Nortel Still Not Slim Enough
Nortel Networks Corp. (NYSE/Toronto: NT) looks to have more cutting to do.
That's the primary conclusion to be drawn from the company's quarterly earnings call, in which it announced that it met analyst expectations when it reported a net loss of $697 million, or $0.20 per share, compared to a loss of $19.4 billion, or $6.08 a share, for the same quarter a year earlier (see Nortel Reports Q2 Numbers). On the conference call with analysts and investors, Nortel executives suggested that the company will cut more costs as it strives to reach profitability within the next 12 months.
On an adjusted basis, Nortel said it lost $323 million, or $0.09 a share, which was in line with First Call expectations. This was down from a loss of $1.55 billion, or 48 cents, the previous year.
Despite narrowing losses, the company still saw revenues decrease by about 40 percent. Revenues were $2.77 billion, down from $4.61 billion a year earlier. In May, Nortel said it expected second-quarter revenue to be flat to down 5 percent from the $2.91 billion reported in the first quarter (see Nortel Falls Short in Long Haul).
On the conference call, president and CEO Frank Dunn said the company expects to reach profitability within the next 12 months. But that represents a step back from the last earnings call, in which Dunn said Nortel could break even by Q4 2002 (see Nortel's World is Flat). Dunn also said that he expects carrier spending through 2002 and into 2003 to remain relatively flat.
It all adds up to growing skepticism from both investors and analysts about when and if Nortel can turn the corner. Some analysts, like Alex Henderson of Salomon Smith Barney, say they don’t believe that Nortel could manage profitability with a $3.2 billion break-even point.
When asked by analysts on the call if he would consider lowering the break-even, Dunn responded:
"Are we finding opportunities to go below $3.2 billion? Yes we are. Am I prepared to say what that number is right now? No, because this is work in progress."
“They made it pretty clear that they are not married to the $3.2 billion break-even,” says Steven D. Levy, an analyst with Lehman Brothers. “I don’t think you have to read between the lines to get that. They don’t have the luxury of increasing revenue to grow into that number.”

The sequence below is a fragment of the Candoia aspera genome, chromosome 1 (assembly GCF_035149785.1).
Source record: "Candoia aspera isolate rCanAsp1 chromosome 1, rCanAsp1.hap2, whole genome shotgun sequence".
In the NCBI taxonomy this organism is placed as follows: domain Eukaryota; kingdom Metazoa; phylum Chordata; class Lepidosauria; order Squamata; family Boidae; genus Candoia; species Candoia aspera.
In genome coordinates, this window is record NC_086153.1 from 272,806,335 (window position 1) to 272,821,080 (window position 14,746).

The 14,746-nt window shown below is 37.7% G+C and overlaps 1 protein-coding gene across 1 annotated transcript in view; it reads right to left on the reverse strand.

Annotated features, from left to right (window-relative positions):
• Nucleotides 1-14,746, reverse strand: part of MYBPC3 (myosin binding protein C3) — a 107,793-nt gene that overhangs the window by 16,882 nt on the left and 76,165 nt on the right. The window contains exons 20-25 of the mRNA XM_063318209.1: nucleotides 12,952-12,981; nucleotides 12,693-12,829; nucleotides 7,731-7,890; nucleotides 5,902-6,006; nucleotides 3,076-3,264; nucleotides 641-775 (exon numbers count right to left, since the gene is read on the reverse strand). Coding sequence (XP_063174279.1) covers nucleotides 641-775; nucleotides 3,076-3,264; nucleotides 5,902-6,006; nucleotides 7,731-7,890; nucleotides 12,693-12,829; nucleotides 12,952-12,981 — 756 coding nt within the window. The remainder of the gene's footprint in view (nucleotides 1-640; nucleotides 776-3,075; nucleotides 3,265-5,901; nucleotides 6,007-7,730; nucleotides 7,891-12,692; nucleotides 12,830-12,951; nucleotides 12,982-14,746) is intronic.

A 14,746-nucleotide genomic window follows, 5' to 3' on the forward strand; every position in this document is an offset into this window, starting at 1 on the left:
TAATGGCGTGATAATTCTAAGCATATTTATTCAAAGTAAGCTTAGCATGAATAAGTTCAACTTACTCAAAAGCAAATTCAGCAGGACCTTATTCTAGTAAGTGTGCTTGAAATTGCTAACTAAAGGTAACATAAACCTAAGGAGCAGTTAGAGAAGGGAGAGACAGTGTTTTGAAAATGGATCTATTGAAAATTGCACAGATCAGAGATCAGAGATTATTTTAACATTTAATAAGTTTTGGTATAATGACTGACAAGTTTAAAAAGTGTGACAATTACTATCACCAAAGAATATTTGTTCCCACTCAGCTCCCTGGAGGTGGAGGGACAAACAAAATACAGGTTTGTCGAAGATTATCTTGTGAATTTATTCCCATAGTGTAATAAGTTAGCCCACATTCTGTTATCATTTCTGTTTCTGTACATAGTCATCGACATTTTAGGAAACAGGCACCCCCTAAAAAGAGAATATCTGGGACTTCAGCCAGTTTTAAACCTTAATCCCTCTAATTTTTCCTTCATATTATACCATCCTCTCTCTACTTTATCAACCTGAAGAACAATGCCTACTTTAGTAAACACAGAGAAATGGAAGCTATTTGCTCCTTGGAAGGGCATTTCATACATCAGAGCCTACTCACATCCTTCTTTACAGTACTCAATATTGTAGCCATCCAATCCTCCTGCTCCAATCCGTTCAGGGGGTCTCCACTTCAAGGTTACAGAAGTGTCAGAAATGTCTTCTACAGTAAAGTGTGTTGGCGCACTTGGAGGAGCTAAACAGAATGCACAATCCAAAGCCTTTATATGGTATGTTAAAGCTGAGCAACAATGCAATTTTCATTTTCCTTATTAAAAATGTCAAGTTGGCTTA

But Levy says he sees signs of stability in the market. Specifically, he says that North American carriers are starting to slightly increase spending. Also, aside from Juniper Networks Inc. (Nasdaq: JNPR), most telecom companies reporting earnings so far, have seen either flat to slightly increased sales in the U.S. (see Juniper Numbers Raise Questions). Since the North American market is by the far the largest and most important in the telecom industry, this is a good sign that things are starting to stabilize, he says.
“Our basic thesis is that U.S. carrier quarterly capex is not likely to be any worse than it was in the March quarter and that sometime in the second half of 2002 quarterly capex should begin to modestly rise,” he says in a research note published this morning.
This theory seems in line with Nortel’s own projections. Dunn says he expects revenues in the third quarter to be flat with the second, but he predicts a slight sequential improvement moving into the fourth quarter.
Still, stabilization and recovery can’t come quickly enough for Nortel, which is why the company seems eager to cut its break-even point. Exactly what the new number will be or where the cuts will come from is not yet known. Dunn did not outline any specific plan. But Levy believes the break-even will at least be lowered to $3 billion.
Nortel has already halved staff levels over the last 18 months. In May the company announced it was slashing another 3,500 jobs by September, reducing its headcount to 42,000. While more job cuts weren’t mentioned on the call yesterday, Dunn said the company would continue to look at ways to reduce general, administrative, and sales costs, which were $767 million in the quarter. He also mentioned that the company may sell or close its fiber optic components unit.
As for the business, metro, and enterprise network, equipment sales fell 10 percent from the first quarter; wireless equipment sales dropped 1 percent; and optical revenues were flat.
Nortel is trading up $0.01 (0.76%) to $1.32 today.
— Marguerite Reardon, Senior Editor, Light Reading